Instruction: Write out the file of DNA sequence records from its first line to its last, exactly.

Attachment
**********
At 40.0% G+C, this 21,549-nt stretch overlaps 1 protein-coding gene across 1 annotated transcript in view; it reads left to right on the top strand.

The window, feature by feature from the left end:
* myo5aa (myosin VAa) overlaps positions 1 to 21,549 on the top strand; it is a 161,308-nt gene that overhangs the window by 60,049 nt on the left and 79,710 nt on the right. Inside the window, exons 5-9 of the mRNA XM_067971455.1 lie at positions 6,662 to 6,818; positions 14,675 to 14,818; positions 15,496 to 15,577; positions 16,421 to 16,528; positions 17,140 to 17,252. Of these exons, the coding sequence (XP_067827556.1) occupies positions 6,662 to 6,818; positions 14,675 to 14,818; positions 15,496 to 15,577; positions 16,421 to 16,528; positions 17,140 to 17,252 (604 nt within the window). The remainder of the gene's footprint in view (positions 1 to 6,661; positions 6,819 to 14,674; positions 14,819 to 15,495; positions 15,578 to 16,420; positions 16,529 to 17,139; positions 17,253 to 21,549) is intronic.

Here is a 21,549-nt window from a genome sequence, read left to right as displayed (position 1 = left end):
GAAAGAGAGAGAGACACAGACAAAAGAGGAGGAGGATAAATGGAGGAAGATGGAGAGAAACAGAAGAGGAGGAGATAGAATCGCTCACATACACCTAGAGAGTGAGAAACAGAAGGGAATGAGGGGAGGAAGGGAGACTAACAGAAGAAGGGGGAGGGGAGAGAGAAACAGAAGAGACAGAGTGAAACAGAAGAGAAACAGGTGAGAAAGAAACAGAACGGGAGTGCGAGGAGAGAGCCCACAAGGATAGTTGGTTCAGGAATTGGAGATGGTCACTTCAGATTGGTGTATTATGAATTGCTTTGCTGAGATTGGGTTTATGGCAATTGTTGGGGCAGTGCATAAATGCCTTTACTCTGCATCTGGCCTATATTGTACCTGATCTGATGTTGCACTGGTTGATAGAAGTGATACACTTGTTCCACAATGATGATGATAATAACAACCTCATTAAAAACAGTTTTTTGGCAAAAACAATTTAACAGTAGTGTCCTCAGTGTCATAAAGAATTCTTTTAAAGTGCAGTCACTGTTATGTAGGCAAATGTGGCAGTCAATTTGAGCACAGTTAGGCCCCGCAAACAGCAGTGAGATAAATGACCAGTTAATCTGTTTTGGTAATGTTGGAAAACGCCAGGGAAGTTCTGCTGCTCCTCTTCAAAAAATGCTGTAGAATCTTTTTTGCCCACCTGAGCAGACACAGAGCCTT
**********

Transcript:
At 40.0% G+C, this 21,549-nt stretch overlaps 1 protein-coding gene across 1 annotated transcript in view; it reads left to right on the top strand.

The window, feature by feature from the left end:
* myo5aa (myosin VAa) overlaps positions 1 to 21,549 on the top strand; it is a 161,308-nt gene that overhangs the window by 60,049 nt on the left and 79,710 nt on the right. Inside the window, exons 5-9 of the mRNA XM_067971455.1 lie at positions 6,662 to 6,818; positions 14,675 to 14,818; positions 15,496 to 15,577; positions 16,421 to 16,528; positions 17,140 to 17,252. Of these exons, the coding sequence (XP_067827556.1) occupies positions 6,662 to 6,818; positions 14,675 to 14,818; positions 15,496 to 15,577; positions 16,421 to 16,528; positions 17,140 to 17,252 (604 nt within the window). The remainder of the gene's footprint in view (positions 1 to 6,661; positions 6,819 to 14,674; positions 14,819 to 15,495; positions 15,578 to 16,420; positions 16,529 to 17,139; positions 17,253 to 21,549) is intronic.

Here is a 21,549-nt window from a genome sequence, read left to right as displayed (position 1 = left end):
GAAAGAGAGAGAGACACAGACAAAAGAGGAGGAGGATAAATGGAGGAAGATGGAGAGAAACAGAAGAGGAGGAGATAGAATCGCTCACATACACCTAGAGAGTGAGAAACAGAAGGGAATGAGGGGAGGAAGGGAGACTAACAGAAGAAGGGGGAGGGGAGAGAGAAACAGAAGAGACAGAGTGAAACAGAAGAGAAACAGGTGAGAAAGAAACAGAACGGGAGTGCGAGGAGAGAGCCCACAAGGATAGTTGGTTCAGGAATTGGAGATGGTCACTTCAGATTGGTGTATTATGAATTGCTTTGCTGAGATTGGGTTTATGGCAATTGTTGGGGCAGTGCATAAATGCCTTTACTCTGCATCTGGCCTATATTGTACCTGATCTGATGTTGCACTGGTTGATAGAAGTGATACACTTGTTCCACAATGATGATGATAATAACAACCTCATTAAAAACAGTTTTTTGGCAAAAACAATTTAACAGTAGTGTCCTCAGTGTCATAAAGAATTCTTTTAAAGTGCAGTCACTGTTATGTAGGCAAATGTGGCAGTCAATTTGAGCACAGTTAGGCCCCGCAAACAGCAGTGAGATAAATGACCAGTTAATCTGTTTTGGTAATGTTGGAAAACGCCAGGGAAGTTCTGCTGCTCCTCTTCAAAAAATGCTGTAGAATCTTTTTTGCCCACCTGAGCAGACACAGAGCCTT